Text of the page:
WASHINGTON – New results from a biannual survey show that in the first half of 2012, one in three households didn’t have land-line phones.
Nearly 36 percent of households in the U.S. are wireless only, up from 34 percent in the last half of 2011, The National Health Interview Survey, a Centers for Disease Control project, says.
However, while the increase goes along with the trend, the percentage increase is the lowest since 2008, when wireless-only households went from 20.2 percent to 22.7 percent in the first half of 2009.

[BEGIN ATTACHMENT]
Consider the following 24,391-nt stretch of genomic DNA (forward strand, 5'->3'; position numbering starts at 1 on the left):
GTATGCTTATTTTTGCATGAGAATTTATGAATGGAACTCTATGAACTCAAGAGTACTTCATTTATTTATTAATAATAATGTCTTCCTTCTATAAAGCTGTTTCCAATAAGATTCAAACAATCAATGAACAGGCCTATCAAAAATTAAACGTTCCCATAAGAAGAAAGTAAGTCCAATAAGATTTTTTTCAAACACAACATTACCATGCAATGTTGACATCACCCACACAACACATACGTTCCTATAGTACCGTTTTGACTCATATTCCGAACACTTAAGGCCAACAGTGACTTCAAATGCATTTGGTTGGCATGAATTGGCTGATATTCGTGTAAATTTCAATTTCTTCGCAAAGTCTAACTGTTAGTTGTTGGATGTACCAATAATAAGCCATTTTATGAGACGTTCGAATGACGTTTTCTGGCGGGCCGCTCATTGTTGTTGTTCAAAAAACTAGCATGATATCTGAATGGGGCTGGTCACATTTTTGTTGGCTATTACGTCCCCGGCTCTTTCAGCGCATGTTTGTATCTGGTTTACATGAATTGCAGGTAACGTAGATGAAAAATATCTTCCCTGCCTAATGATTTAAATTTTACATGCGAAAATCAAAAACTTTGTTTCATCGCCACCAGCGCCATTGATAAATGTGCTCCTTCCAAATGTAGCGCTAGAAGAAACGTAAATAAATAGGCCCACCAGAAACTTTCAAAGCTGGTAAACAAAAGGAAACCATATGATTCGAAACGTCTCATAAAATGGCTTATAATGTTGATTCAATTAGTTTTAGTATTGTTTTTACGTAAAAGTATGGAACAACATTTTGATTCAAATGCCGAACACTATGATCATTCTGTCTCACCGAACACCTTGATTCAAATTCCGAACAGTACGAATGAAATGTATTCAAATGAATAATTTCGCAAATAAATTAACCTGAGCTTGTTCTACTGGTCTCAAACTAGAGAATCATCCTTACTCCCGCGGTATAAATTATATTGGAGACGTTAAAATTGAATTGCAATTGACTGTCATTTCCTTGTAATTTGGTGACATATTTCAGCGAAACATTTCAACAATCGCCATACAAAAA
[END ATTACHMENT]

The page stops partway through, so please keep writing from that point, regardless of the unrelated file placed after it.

The survey also indicates that men were more likely than women to only use cell phones at home.
In a show of culture change, more than four in ten children live in homes without a landline phone and what’s more, six in 10 adults age 25-29 live in wireless-only households. However, just under 5 in 10 adults age 18-24 lived in wireless-only households.
On the other end, the survey shows nearly 4 and a half million adults don’t have phone service in their homes at all.